Using a Better Light scanning back is very straightforward, especially if one already has experience with a 4x5 view camera. The scanning area of all Better Light models is the same – 72 x 96 mm – which is slightly smaller than 4x5 film. Better Light systems include several ground glass viewing overlays with a low-tack adhesive that can be mounted on the camera’s ground glass to show the scanning area, allowing proper composition of the image. This smaller-than-4x5 image area also means that there will be a slight “telephoto effect”, with the lens behaving like a slightly longer focal length (due to the reduced coverage).

The only other modification to the view camera is the addition of an infrared-blocking filter in the optical path, usually on either side of the lens. This “IR filter” blocks near-infrared wavelengths from 700 to 1000 nanometers that would otherwise pollute the color response of the image sensor and produce washed-out images. Two different densities of IR filter are supplied for different types of lighting, allowing optimum image capture conditions with a variety of light sources. Intentionally omitting this filter allows the sensor to capture a near-infrared image with all three color channels, while each color channel still retains its response to visible light of the proper color.

After installing the IR filter and ground glass viewing overlay, the camera is focused and composed as usual, keeping the desired image within the bounds of the overlay. All normal view camera movements are allowed – the sensor will capture an image as long as light is falling on its front surface, from nearly any angle. Once the camera has been adjusted and focused, a Better Light scanning back is inserted into the camera’s film slot, just like a (big, heavy) film holder.

Because our ViewFinder software uses familiar photographic terminology, it is possible to use traditional photographic exposure tools, like a spot meter, to help determine the proper exposure setting for each image. However, one soon realizes that each prescan image is essentially three-quarters of a million spot meter readings, each in full color and with digital accuracy, as recorded by the same device that will ultimately capture the final image, and the spot meter soon gets left behind. In addition to providing pixel-by-pixel readout of red, green, and blue data values, ViewFinder software features “ToneZones™” false-coloring of the prescan image according to predefined data values, for immediate identification of over- or under-exposure conditions without having to probe around. These digital metering capabilities, plus the interactive display of any exposure changes on the existing prescan image, make it easy to determine the correct exposure for each image, with as much or as little digital precision as one desires.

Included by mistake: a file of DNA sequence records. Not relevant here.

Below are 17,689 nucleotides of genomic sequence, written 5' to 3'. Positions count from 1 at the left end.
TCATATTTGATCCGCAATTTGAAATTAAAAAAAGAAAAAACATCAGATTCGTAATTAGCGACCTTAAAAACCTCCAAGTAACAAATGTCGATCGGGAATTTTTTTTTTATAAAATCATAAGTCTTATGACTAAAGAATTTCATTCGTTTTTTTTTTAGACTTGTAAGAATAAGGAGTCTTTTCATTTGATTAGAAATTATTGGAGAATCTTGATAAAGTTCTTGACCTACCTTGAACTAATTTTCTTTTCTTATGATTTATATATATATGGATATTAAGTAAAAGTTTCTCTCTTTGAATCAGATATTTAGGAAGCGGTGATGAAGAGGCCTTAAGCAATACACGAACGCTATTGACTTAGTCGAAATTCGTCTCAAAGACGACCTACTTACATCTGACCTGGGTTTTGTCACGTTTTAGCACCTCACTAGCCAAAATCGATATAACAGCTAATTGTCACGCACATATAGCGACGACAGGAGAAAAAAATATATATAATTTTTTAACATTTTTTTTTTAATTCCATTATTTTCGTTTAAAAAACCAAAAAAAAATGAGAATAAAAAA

Final scans will take anywhere from less than a minute to ten minutes or more, depending primarily upon the amount of light available to the sensor, and on the number of lines in the overall scan. In all cases, the overall scan time is simply the product of the exposure time per line (called the Line Time) multiplied by the number of lines in the scan. A wide range of Line Time and ISO settings allows the operator to optimize performance in lower-light conditions based on the desired image quality level and the amount of time available for the scan.Better Light scan backs include a dedicated disk drive in the control box where image data is stored during each scan. Fast, high-resolution scans can generate up to 12 MB per second of pixel data, which is written to the disk drive without pausing during the entire scan. Each image is stored in a single block – there is no “fragmentation” of files on this drive, as commonly occurs with computer disk drives. This single-block requirement also ensures smooth track-to-track head seeks of the drive during each scan, to avoid longer pauses in the data flow caused by head seeks to other parts of the drive. After a scan is completed, all of the files on the unit’s disk drive can be listed by using the File Manager in ViewFinder software (see inset above). One or more image files can be selected and retrieved to any available storage medium in the host computer. Images are saved as standard TIFF files with either 8 or 16 bits per channel of monochrome or RGB data. Once in the host computer, these TIFF files can be viewed using a high-performance image editing application such as Adobe Photoshop (but not by ViewFinder software).